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What Is a Madrasa?$
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Ebrahim Moosa

Print publication date: 2015

Print ISBN-13: 9781469620138

Published to North Carolina Scholarship Online: January 2016

DOI: 10.5149/northcarolina/9781469620138.001.0001

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From a Republic of Letters to a Republic of Piety

From a Republic of Letters to a Republic of Piety

Chapter Six From a Republic of Letters to a Republic of Piety
What Is a Madrasa?

Ebrahim Moosa

University of North Carolina Press

This chapter examines the ideological debates within discrete madrasa networks about curriculum reform, where the cultivation of piety becomes the goal at the expense of rigorous scholarship. Aside from providing a curriculum to train Muslim scholars in colonial India, the eighteenth-century scholar Mulla Nizamuddin reinvigorated a learned community, and his efforts gave rise to a new iteration of the so-called Muslim Republic of Letters. Nizamuddin's curriculum formed a community of learning that served as a bridge from the past to his own time. Graduates who studied his curriculum become “citizens” avant la lettre, of what is known today as a “virtual community.” The rest of this chapter discusses the genealogies and features of Nizamuddin's Muslim Republic of Letters; whether there might be an opportunity for madrasas to become participants in “cellular globalization”; and whether the public sphere will be open to multiple languages and a plurality of forms of the “good,” including the “good” as articulated by the madrasa communities.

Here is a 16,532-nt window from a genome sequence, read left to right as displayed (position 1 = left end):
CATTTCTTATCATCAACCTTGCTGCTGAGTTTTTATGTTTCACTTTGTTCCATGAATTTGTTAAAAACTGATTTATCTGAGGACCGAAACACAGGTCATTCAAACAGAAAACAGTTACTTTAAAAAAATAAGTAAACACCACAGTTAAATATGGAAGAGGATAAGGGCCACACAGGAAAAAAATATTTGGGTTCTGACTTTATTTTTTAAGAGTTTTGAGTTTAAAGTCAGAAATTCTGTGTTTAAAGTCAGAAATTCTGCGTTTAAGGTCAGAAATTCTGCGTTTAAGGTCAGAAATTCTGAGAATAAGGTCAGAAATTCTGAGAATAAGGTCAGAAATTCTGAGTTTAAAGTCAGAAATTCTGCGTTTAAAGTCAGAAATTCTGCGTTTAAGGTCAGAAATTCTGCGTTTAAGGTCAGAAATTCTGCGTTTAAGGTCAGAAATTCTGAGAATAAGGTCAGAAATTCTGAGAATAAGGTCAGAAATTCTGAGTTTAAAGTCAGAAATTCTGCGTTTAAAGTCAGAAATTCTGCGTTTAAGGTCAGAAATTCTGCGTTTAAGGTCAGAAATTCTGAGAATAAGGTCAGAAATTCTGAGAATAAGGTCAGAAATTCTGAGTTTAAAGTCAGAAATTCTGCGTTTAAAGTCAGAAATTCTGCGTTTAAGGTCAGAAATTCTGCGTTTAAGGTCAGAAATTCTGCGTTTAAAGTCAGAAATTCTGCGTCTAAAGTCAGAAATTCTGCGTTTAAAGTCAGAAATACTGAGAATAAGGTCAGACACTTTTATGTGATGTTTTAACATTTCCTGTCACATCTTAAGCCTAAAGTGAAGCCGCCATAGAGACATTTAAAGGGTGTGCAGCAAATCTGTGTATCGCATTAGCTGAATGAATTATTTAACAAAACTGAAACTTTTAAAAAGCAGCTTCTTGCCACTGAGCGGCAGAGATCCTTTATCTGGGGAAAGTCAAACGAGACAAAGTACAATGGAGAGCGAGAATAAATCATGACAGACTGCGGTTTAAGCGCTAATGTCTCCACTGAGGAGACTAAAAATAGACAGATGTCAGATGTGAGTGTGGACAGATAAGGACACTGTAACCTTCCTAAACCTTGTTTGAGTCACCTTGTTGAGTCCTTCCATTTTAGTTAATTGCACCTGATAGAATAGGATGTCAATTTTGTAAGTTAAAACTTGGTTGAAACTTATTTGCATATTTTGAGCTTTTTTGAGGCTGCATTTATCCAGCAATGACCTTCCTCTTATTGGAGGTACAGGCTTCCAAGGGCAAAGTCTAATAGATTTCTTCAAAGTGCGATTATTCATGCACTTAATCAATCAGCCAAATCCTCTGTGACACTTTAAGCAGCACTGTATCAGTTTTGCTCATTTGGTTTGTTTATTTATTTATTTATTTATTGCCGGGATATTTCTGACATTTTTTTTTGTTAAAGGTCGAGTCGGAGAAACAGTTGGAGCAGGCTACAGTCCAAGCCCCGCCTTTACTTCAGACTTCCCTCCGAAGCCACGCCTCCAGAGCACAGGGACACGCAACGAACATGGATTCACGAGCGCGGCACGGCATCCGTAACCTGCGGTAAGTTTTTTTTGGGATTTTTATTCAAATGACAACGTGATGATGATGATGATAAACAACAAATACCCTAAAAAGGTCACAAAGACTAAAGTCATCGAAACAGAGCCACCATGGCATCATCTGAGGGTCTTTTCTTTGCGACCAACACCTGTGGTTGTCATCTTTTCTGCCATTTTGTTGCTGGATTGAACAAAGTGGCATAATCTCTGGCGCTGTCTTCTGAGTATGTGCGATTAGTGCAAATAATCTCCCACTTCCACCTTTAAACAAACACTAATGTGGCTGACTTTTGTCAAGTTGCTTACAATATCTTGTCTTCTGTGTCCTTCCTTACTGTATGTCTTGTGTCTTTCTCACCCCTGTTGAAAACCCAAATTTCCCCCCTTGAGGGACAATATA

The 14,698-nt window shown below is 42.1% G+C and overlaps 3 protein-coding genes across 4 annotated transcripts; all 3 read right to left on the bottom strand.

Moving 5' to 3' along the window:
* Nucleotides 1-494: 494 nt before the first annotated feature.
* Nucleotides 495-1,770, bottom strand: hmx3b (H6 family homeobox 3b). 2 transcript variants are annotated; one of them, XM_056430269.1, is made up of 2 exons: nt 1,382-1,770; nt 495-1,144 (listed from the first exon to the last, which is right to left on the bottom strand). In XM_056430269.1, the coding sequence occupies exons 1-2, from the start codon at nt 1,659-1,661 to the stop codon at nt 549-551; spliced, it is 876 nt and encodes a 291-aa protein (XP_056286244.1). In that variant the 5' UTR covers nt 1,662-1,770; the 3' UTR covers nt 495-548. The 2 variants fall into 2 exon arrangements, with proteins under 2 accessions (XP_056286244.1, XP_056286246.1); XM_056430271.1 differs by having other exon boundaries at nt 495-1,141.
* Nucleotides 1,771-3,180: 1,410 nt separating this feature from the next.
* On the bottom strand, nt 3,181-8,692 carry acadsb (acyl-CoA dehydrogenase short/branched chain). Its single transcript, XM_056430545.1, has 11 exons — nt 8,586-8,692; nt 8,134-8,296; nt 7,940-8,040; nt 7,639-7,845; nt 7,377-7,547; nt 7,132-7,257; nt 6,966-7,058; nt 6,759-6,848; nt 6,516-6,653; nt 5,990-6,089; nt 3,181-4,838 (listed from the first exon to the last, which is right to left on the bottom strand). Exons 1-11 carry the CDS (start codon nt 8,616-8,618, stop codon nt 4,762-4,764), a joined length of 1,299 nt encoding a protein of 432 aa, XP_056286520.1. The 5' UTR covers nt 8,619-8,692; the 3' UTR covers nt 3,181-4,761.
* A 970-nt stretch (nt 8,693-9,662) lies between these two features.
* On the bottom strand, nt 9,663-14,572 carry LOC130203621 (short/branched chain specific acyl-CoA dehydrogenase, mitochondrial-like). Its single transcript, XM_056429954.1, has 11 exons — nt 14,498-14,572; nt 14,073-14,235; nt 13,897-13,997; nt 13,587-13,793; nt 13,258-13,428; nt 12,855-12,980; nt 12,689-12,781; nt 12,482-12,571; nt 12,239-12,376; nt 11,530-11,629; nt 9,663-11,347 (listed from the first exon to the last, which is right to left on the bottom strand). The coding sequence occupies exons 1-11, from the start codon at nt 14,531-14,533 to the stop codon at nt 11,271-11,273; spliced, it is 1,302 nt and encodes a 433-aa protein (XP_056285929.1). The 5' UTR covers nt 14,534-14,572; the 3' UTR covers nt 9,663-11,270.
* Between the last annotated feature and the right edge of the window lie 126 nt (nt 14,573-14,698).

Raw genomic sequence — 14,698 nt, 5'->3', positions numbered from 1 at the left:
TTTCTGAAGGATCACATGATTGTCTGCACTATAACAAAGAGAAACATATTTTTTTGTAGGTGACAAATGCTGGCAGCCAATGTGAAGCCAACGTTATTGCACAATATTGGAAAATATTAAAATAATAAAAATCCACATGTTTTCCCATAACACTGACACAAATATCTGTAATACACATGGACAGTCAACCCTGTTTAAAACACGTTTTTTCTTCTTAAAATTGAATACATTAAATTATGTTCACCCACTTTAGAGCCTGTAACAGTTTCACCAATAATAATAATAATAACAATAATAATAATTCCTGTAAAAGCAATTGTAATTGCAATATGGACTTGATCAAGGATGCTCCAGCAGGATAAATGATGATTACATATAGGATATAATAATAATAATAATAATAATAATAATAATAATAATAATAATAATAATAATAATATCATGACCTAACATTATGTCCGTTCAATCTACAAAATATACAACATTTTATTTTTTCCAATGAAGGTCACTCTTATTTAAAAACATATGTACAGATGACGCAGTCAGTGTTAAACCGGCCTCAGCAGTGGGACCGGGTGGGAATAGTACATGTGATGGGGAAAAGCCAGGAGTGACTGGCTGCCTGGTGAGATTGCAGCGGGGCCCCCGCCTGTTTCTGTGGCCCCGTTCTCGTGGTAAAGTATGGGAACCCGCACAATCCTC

Keywords:   curriculum reform, piety, Mulla Nizamuddin, learned community, Muslim Republic of Letters, community of learning, virtual community, madrasas, cellular globalization, public sphere

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